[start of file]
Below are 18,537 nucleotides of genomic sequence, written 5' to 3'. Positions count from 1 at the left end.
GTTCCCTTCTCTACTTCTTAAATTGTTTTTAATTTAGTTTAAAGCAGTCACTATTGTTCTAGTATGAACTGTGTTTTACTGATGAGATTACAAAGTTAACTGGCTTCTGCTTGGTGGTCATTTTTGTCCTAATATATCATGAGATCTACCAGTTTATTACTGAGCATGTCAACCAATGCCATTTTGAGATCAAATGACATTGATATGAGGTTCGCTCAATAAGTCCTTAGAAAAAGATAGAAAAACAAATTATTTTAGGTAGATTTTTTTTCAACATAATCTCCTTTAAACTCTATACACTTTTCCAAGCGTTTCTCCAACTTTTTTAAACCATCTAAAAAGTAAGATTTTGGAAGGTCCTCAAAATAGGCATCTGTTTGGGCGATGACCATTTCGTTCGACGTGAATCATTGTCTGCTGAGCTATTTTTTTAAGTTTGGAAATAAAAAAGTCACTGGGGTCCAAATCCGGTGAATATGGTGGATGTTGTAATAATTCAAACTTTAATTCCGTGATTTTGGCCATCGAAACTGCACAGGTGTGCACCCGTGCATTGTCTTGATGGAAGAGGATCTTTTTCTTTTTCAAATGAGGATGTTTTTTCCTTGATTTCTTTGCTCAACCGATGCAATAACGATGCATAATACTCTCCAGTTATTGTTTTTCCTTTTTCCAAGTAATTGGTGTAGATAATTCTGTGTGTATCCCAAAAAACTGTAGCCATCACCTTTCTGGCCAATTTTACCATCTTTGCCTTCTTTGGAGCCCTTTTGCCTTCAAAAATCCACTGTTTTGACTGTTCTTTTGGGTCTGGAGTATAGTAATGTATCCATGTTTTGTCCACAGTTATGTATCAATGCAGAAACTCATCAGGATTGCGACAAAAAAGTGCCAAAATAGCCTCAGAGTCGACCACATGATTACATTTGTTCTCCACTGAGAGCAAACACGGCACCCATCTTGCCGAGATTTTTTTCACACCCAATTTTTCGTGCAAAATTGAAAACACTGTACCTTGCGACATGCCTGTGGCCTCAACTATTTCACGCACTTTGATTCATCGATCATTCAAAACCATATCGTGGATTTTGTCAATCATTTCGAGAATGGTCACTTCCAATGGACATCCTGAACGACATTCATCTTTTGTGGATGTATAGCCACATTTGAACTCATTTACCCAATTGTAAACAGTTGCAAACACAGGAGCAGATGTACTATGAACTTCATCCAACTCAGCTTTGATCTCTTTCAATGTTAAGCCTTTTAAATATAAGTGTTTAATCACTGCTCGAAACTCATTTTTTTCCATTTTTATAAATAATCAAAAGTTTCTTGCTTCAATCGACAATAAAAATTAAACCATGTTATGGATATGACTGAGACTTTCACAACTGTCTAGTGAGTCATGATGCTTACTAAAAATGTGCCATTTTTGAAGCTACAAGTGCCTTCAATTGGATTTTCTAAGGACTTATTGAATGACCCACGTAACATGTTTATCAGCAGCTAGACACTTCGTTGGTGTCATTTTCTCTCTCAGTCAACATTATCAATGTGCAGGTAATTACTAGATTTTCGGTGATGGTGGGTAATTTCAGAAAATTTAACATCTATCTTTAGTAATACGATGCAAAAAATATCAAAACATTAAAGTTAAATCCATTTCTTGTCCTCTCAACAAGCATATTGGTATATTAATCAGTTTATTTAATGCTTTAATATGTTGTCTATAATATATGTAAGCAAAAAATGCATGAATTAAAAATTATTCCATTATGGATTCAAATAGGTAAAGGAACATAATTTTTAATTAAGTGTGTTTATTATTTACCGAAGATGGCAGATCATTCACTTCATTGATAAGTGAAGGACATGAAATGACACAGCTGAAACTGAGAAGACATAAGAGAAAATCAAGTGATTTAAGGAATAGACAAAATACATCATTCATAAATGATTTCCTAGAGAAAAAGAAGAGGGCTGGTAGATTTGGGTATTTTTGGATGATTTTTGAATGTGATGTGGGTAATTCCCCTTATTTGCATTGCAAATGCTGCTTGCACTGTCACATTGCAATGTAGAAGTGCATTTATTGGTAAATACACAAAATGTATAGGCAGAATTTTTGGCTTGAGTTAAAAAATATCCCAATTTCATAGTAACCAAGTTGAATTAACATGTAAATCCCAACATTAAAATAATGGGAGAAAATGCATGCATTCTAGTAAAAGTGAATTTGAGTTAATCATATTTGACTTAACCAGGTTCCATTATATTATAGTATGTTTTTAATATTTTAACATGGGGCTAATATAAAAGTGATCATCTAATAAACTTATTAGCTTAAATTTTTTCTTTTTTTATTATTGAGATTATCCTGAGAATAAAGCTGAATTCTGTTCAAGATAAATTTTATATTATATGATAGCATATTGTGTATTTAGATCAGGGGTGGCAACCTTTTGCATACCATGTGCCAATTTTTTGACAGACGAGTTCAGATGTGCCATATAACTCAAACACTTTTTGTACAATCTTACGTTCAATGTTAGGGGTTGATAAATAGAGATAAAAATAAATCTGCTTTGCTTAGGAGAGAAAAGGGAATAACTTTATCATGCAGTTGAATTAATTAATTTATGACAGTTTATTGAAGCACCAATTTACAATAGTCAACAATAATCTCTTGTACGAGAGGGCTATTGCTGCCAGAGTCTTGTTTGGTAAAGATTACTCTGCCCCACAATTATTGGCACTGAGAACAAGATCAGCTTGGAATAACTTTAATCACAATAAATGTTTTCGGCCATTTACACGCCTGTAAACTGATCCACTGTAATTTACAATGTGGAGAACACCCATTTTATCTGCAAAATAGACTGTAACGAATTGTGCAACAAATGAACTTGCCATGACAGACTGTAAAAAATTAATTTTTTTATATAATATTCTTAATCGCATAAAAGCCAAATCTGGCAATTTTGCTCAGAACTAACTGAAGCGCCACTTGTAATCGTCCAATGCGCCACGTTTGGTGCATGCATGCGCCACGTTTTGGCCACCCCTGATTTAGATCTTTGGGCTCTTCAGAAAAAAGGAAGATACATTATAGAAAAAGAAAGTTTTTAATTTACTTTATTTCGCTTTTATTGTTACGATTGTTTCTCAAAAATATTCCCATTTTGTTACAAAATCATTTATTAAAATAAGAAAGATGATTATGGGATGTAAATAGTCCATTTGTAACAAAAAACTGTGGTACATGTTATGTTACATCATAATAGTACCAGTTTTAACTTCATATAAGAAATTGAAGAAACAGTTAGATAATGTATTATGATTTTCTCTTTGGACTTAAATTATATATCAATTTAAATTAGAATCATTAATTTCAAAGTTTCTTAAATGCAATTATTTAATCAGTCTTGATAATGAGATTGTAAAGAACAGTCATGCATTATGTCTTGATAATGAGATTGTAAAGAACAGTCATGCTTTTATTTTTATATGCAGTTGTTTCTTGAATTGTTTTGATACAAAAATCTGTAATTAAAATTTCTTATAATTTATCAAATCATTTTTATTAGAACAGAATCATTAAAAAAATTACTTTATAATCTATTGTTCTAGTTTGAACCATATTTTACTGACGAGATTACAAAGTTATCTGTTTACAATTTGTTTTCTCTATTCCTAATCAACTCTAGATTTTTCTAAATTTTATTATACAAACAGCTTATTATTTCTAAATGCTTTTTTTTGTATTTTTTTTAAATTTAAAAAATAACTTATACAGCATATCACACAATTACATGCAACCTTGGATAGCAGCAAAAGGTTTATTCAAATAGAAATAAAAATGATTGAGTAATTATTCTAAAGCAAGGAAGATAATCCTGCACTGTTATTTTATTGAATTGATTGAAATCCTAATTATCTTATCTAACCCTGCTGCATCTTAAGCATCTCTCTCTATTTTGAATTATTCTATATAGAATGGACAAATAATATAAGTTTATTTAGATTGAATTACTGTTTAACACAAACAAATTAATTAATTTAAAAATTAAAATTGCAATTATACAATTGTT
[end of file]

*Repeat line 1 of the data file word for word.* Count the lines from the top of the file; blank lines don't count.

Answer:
Below are 18,537 nucleotides of genomic sequence, written 5' to 3'. Positions count from 1 at the left end.